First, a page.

"I think it's hereditary," says Julia Berger ’91 of her passion fortextiles. Her mother, who is Japanese, loves silks and indigo cottons.Living in Tokyo and San Francisco, the family traveled a lot, and,Berger says, "As a child, I wouldn't buy keepsakes. I'd buy fabric."Now she has translated that fervor into a line of fine bed- andtable-linens with vintage-inspired monograms.Berger trained her eye and hand while on leave from Brownto study textile design in Florence. She jokes that she failed Italianat Brown but became fluent when forced to speak it daily. Herproficiency in both Japanese and Italian (she speaks five languages)provided an entr√© to the world of fashion, where she helped DonnaKaran and Calvin Klein develop their Japanese markets.
In 1999, Berger went back to her love of textiles to create hercompany, Julia B. She sold through decorators and ran a shop inGreenwich, Connecticut, catering "to a hedge-fund clientele," she says.Then the economy tanked.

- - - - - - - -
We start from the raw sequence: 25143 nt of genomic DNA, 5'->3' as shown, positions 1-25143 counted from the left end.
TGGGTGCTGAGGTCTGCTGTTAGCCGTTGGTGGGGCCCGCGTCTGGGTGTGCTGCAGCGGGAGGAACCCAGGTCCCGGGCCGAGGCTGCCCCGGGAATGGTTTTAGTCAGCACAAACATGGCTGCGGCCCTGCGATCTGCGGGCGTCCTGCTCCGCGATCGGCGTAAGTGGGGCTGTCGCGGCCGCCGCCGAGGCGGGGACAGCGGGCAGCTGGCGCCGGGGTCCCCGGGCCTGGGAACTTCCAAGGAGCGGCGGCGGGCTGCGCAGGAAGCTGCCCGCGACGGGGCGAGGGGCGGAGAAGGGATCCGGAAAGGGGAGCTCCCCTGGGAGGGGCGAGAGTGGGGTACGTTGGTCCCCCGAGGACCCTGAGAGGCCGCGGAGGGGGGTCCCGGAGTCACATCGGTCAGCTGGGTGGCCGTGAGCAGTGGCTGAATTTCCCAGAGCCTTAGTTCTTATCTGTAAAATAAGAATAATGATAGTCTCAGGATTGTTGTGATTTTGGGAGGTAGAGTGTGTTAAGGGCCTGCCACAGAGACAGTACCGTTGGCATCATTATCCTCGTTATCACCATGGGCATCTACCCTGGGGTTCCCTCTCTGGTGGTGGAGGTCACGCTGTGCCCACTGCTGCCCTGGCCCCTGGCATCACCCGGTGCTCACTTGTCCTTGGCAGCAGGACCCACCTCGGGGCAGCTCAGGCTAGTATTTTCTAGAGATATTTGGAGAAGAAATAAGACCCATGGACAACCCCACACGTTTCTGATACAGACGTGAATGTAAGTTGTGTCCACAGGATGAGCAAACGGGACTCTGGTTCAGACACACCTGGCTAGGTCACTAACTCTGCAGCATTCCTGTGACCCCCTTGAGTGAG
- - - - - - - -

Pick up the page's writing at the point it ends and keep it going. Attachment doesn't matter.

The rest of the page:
So Berger revised her business plan. Julia B. still buys cotton fromItaly and linen from Ireland and Belgium, but its IT work is done inIndia, and the needlework is now done in Vietnam and Madagascar, where,Berger says, French colonialism left a legacy of skilled embroiderers."We do all of our work by hand. This is not 5,000 pieces being made ina sweatshop." Employees pick up their work and stitch it at home, attheir convenience, she says, adding "We pay very well."
Julia B. now sells through its web site, www.juliab.com, where picking fabric, colors, and monogram styles from dozens ofoptions is easy. The company can also replicate old family linens orcustom-design products to fit a given room. Berger also plans todistribute her wares through about forty select retailers around theworld. And she's meeting with prominent interior designers to discussmanufacturing a private line.
"Home décor is whimsical, colorful, and fun right now," she says. "Ithink the bedding industry is dead—stuck, repeating tired old designsand ideas." She aims to fix that problem.